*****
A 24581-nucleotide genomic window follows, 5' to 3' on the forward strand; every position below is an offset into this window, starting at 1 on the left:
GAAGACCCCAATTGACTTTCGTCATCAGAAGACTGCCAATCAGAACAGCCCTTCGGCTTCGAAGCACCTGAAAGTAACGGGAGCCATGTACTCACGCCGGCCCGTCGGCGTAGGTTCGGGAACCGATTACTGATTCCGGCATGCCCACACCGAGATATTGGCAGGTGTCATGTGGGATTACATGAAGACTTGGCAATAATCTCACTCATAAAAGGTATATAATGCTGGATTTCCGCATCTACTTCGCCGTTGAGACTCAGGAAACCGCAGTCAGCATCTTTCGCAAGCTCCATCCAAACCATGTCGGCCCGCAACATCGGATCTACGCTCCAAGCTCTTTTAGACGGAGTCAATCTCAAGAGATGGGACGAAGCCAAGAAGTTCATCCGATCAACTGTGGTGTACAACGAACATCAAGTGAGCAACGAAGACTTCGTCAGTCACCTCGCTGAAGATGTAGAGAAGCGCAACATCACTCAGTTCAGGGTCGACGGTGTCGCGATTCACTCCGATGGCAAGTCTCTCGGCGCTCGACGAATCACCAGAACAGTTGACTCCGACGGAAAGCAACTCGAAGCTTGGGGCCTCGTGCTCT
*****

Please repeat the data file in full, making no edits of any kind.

A 24581-nucleotide genomic window follows, 5' to 3' on the forward strand; every position below is an offset into this window, starting at 1 on the left:
GAAGACCCCAATTGACTTTCGTCATCAGAAGACTGCCAATCAGAACAGCCCTTCGGCTTCGAAGCACCTGAAAGTAACGGGAGCCATGTACTCACGCCGGCCCGTCGGCGTAGGTTCGGGAACCGATTACTGATTCCGGCATGCCCACACCGAGATATTGGCAGGTGTCATGTGGGATTACATGAAGACTTGGCAATAATCTCACTCATAAAAGGTATATAATGCTGGATTTCCGCATCTACTTCGCCGTTGAGACTCAGGAAACCGCAGTCAGCATCTTTCGCAAGCTCCATCCAAACCATGTCGGCCCGCAACATCGGATCTACGCTCCAAGCTCTTTTAGACGGAGTCAATCTCAAGAGATGGGACGAAGCCAAGAAGTTCATCCGATCAACTGTGGTGTACAACGAACATCAAGTGAGCAACGAAGACTTCGTCAGTCACCTCGCTGAAGATGTAGAGAAGCGCAACATCACTCAGTTCAGGGTCGACGGTGTCGCGATTCACTCCGATGGCAAGTCTCTCGGCGCTCGACGAATCACCAGAACAGTTGACTCCGACGGAAAGCAACTCGAAGCTTGGGGCCTCGTGCTCT